Real wages show the value of wages adjusted for inflation. Real wages are a guide to how living standards have changed.
For example, if nominal (actual) wages increased 5%, but inflation was 5%. This would mean the purchasing power of your wages had stayed the same. The net effect would be the same as a wage freeze (0% real increase)
However, if wages increase by 2%, and we have an inflation rate of 3%, your real wages is -1%. Prices have risen faster than wages, meaning you are worse off.
- Between 2006-2007, the UK experienced positive real wage growth (wages growing faster than inflation) – This leads to an improvement in living standards.
- Between 2010 and 2014, the UK experience negative real wage growth (inflation higher than wage growth) – This leads to a decline in living standards.
For latest wage growth see: wage growth in UK
Inflation and nominal wages UK
- This graph shows that from 2001 to 2008, wages are growing faster than CPI inflation. Meaning real wages are rising.
- From 2009-2014, inflation is generally higher than wages, causing negative real wage growth.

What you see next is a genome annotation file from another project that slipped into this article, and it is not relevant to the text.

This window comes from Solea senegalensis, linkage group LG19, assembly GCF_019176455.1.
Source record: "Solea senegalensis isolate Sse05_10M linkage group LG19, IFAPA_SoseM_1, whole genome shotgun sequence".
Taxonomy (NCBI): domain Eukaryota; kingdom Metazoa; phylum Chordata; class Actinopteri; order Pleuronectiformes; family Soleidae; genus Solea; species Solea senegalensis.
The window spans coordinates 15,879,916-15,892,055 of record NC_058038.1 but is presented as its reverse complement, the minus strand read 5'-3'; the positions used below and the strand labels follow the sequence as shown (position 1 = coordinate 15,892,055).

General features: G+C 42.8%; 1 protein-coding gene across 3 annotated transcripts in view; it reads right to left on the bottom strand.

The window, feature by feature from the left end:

Real wages = nominal wages – inflation
These show that we are experiencing a rare period of negative real wage growth.
- In July 2010, nominal wages are growing by 2.2%, but we were experiencing CPI inflation of 3.7%
- Therefore real wages are effectively falling by 1.5%
Consumers are able to buy a smaller selection of goods and services, therefore, there is likely to a squeeze in spending on expensive ‘luxury items’.
Furthermore, UK unemployment has been rising and the number who are economically active has fallen in recent years.
Living standards and real wages
Real wages are not the only factor affecting living standards.
- If we had a rise in tax rates, then this would reduce disposable income (after tax income)
- If we saw a rise in living costs (e.g. housing costs, transport costs, heating) then this would reduce our discretionary income. (amount left over to spend after meeting essential living costs)
Historical real wages in the UK
Wood, George H. 1909. “Real Wages and the Standard of Comfort since 1850,” Journal of the Royal Statistical Society 72: 91–103. (Source)
Historical real wage growth
Source: Touchstone blog (2013) – Source of Data: Bank of England Three Centuries of Data
Average hourly week
It’s not just real wages – but also how many hours required. Average hours have fallen in past 150 years.
Limited real income growth since 2009.
In 2007/08 real median disposable income was £37,310. By 2020/21 that was only a very small increase of £37,622 or less than 1% growth over 13 years.